Design G3 Final Design February 1921
The final design of the battlecruiser sequence, G3 was a development of the H3 series and the most impressive. A high metracentric height was designed in to allow G3 to remain stable with her spaces outside the citadel riddled with battle damage.
Displacement: 48,400 tons; dimensions 850ft (wl) length, 106ft beam, 32ft 6ins draught. Machinery 160,000shp for 32kts. Calculations showed 32kts just possible but the powerplant had been squeezed in the and the aft lines alerted causing a 7.5% performance penalty, later reduced to 4% from further Haslar tank tests, but 32kts might have been narrowly missed. Fitting a 180,000shp plant was briefly considered, it would have increased length by 25ft and only provided 0.5kt improvement.
Armament: three triple 16in turrets, eight twin 6in turrets, six single 4.7in HA, four multiple pom-pom mounts (10 or 8-barellled though the official plans show four 6-barelled experimental mounts), four 3pdr saluting guns, two submerged 24.5in torpedo tubes (6 torpedoes each, oxygen enrichment equipment would also be fitted). Each weapon system had director fire (two main director control towers, four 6in director control towers, one HA director control tower, one HA rangefinder, four pom-pom directors, two torpedo rangefinders and one conning tower rangefinder). The DNC wanted the torpedo tubes removed but was overruled. Two aircraft could have been carried on B and X turrets but no final decision was made.
Armour: main belt 14in inclined at 18 degrees (reduced from 25 degrees on the initial G3 design); 8-4in deck armour, 4in over machinery spaces (increased from 3in on the initial design), 8in with 9in slopes over the magazines and fwd and middle boiler rooms, 7in over aft 6in magazine and half of after engine room. The changes added 1,125 tons but savings elsewhere reduced the additional weight to 710 tons. The torpedo protection could withstand a 750lb charge, increasing the system to withstand 1,000lb would have increased the size of the ship too much.
The Legend was approved in August 1921 and four ships were ordered on 26 October from Beardmore, John Brown, Fairfield and Swan Hunter but almost immediately halted by a Cabinet order and then in February 1922 cancelled due to the Washington Treaty. It remains speculation if the order was serious or just a bargaining chip for the Washington talks, although it seems the Admiralty were keen to have them and still desired new battlecruisers though Britain was in a financial crisis and it seems unlikely they (or at least all) would have been completed. Names were never finalised and quoted names in several sources are speculative. From several viewpoints in term of armament and armour the G3 surpassed even later designs excepting the Yamato and even the Iowa (in terms of armour at least in this case). While the Japanese and Americans had developed the Amagi, Kii and Lexington to counter the Admirals, the RN had moved on further and the G3s made everything else under consideration at that time look obsolete. Their novel design was probably flawed given blast concerns with X turret given the experience of damage to Nelson and Rodney whenever they fired abaft of their beam with their forward turrets. However, in terms of fire control, turreted secondaries, extensive AA armament and their internal belt and torpedo protection systems they were far superior to any other design then under consideration. Anthony Preston Conway’s makes an interesting statement in comparing the development from Dreadnought to G3 in just over a decade.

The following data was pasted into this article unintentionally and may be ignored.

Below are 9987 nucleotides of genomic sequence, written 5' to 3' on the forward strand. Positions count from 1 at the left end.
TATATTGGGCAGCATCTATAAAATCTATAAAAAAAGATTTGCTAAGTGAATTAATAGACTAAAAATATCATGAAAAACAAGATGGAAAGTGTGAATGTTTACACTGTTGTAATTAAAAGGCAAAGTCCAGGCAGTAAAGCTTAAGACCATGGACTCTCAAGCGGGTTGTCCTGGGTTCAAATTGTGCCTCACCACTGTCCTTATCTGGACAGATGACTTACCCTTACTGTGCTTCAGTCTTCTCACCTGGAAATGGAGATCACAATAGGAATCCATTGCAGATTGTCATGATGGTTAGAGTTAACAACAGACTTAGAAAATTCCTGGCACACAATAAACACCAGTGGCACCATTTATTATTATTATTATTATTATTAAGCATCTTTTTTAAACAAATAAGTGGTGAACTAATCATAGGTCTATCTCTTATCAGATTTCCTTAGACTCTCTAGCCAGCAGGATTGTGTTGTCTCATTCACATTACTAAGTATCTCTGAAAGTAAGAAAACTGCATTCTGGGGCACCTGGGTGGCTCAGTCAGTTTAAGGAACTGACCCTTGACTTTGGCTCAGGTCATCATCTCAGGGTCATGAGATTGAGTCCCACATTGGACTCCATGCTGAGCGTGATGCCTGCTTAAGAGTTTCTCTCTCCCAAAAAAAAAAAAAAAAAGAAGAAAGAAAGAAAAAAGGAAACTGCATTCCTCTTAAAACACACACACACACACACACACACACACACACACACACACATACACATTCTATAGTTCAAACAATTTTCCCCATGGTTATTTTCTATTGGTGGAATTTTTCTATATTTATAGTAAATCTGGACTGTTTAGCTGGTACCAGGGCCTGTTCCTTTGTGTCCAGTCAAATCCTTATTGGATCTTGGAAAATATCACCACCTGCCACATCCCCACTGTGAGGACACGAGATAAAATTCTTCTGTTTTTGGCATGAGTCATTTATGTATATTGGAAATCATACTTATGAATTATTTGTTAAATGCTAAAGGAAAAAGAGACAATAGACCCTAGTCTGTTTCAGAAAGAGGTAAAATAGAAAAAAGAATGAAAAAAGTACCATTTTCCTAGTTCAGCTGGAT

Drawing Notes: This drawing is based off the official DNC plans drawn up in February 1921 and signed off by D’Enycourt and were so detailed that all but the minor details are essentially correct. The ship is shown with the armament depicted on the drawings, hence the early model turrets for the 16in Mk I and 6in Mk XXIII that differ from those eventually fitted to the Nelsons. Also note the experimental six-barelled pom-poms as shown on the drawing, basically six singles mounted on a common mounting. There is some debate as to whether ten or eight-barrelled mounts would have been fitted, had they completed then the eight-barrelled would have been fitted in the 1930s as they became available, the ten-barrel is a far more elusive beast and was probably speculative. Since there are barely any parallel sides and most superstructure surfaces are angled I have used a few extra shades to show the complicated shapes, the forward tower being a very complicated structure. I think this is the most accurate portrayal of G3 it is possible to get and I hope you enjoy it.